2687 posts in 3122 days

#10 posted 01-23-2016 08:33 PM

I do have a folder with photos of other items I make and some folks do look through it but I have received few orders that way.
............................... The most profitable thing for me is toys. I make rubber band shooters and sell them. I can make four per hour and sell them for $5 each. Materials cost is about 5 cents each, including rubber bands and clothespin.

-- No PHD just a DD214 Website>

View Kelly's profile


2125 posts in 3144 days

#11 posted 01-23-2016 09:14 PM

I used to hit crafts shows regularly. I sold a lot of twenty dollar items, which was significant forty years ago. I could not have made a good living of them. However, I got a lot of orders that went far beyond the show receipts.

I had my truck doors open for the music. I gave no thought to the interior woodwork. I’d replaced the dash and glove box cover, made a frame for the stereo, wrapped the shifter in wood, installed lower door panels for the speaker and built an ash tray cover. People liked it. The first guy asked what I’d charge and I quoted three hundred (again, just starting out). I almost fell over when he asked how much for the other pieces, since I was quoting the dash, glove box, ash tray and stereo frame.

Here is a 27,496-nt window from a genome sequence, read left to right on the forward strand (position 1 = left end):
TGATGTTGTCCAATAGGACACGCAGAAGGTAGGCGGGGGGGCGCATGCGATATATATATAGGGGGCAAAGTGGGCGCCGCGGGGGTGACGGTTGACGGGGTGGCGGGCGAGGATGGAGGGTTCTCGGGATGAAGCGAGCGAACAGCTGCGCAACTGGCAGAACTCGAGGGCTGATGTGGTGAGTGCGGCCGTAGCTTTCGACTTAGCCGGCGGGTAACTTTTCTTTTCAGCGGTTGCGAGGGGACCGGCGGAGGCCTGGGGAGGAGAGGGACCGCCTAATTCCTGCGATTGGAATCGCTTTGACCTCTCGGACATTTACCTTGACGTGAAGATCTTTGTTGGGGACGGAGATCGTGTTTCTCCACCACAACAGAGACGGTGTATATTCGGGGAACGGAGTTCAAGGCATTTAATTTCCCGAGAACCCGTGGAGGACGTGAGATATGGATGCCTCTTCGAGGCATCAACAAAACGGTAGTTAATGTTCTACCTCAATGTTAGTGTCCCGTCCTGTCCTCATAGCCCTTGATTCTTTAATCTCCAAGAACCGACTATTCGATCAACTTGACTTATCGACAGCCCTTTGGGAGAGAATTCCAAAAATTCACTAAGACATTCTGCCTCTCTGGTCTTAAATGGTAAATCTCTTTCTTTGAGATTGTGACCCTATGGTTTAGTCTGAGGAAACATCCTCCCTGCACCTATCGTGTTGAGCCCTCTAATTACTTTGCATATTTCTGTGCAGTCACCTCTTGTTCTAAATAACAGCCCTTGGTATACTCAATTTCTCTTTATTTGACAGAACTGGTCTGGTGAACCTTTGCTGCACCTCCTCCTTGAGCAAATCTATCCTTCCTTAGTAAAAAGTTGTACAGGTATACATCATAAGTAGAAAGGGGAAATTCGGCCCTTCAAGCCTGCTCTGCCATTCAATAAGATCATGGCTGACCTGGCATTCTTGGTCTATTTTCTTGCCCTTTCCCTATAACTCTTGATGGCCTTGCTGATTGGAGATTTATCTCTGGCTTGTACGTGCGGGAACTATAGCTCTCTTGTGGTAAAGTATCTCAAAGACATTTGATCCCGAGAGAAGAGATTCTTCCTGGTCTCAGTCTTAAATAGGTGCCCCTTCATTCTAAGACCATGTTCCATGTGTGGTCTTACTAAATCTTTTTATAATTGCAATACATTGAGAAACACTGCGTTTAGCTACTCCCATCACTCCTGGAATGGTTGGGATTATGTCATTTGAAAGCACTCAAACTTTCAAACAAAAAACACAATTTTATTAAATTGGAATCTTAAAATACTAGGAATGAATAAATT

View Dabcan's profile


255 posts in 2871 days

#12 posted 01-25-2016 12:33 AM

I always love to chime in on craft shows… I’ve done them for about three years, but I’m taking a break this year.

I agree, $25-40 is a great price point, I sell a lot of $25 items. I have found over the last year (possibly economy related) that you have to sell people on the $25 items, whereas before they bought them without much thought.